The Difficult Definition of "Syrian": It was never a single ethnicity.
|Berlin, StM. Zincirli (Sam'al). Orthostat with a sub-Hittite warrior or god.|
|PHOENICIAN. New York, MMA. Romantic exoticism, Phoenician adaptation of late Egyptian style: note the "Tutankhamen proportions" of the figure and the type of sandals. From the Assyrian palace at Nimrud. 9 or 8 c BCE. H. 5 5/16"|
|Berlin, StM. Zincirli (Sam'al), time of King Barrakub, ca. 720s BCE. Detail of the Aramaean princess on her grave stele. Notice her rosette jewelry (typical) and her Phrygian-type (remarkable) dress pin.|
You can't imagine how few archaeological picture books there were in the early 1950s. I mean the kind that have adequate and correct captions, never mind that they looked like newspapaer photos. When in 1952 I took the Survey course in ancient art, the two most useful were Helmut Bossert's Alt-Kreta and Alt-Syrien. Popular accounts, themselves new, like Gods, Graves, and Scholars, were scantily illustrated and, for that matter, very generalized.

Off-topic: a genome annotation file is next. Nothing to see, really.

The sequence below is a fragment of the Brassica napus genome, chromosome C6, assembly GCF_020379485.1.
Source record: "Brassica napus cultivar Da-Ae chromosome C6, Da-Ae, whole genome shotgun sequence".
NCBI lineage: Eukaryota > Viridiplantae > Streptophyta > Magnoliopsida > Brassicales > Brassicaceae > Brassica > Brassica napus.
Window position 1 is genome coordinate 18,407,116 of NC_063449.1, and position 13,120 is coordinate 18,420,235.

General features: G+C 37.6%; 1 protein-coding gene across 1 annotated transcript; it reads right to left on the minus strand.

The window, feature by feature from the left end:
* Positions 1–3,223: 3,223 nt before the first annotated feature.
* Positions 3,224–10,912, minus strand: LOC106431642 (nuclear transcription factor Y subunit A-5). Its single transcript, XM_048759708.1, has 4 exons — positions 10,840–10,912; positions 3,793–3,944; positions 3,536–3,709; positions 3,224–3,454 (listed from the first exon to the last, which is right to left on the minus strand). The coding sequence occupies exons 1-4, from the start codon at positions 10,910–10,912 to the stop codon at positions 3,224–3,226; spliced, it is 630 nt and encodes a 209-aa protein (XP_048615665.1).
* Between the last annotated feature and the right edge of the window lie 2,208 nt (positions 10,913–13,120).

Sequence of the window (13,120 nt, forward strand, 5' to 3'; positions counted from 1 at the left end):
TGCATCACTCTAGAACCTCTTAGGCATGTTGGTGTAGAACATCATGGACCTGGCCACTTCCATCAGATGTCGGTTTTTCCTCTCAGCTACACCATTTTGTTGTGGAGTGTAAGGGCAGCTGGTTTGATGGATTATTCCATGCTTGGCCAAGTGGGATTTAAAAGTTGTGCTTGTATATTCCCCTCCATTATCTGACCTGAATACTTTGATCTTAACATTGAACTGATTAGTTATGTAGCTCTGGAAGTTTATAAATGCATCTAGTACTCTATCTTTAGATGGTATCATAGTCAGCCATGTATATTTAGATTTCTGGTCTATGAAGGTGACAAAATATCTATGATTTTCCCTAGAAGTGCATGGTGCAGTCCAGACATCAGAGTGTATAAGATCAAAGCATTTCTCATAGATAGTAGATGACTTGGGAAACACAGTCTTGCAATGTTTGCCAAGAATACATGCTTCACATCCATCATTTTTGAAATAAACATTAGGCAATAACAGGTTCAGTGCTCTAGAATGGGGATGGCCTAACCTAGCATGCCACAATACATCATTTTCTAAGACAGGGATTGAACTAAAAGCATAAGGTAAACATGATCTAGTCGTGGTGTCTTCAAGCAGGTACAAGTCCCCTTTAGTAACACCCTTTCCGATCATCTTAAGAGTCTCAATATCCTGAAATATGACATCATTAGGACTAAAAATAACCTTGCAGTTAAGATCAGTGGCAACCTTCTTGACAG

When I had been retired for several years, aware of the horrendous prices of the new textbooks and concerned for students worldwide who might not have affordable access to any orderly corpus to study, I felt that I had to offer my mid-20c (so "traditional" simply because it comprises what the University Prints offered at the Survey level, held together by my outline as free of ideology as I could make it) and offer it free of charge.
You will notice that the posts are in reverse chronological order. The University Prints have their own captions (and some of them are very old and corrected in the accompanying texts). The images from my own teaching collection are hand-held color photos.
You can open to the Introduction page and, from the list at right, go to the page that will help you put Syria in its place in history.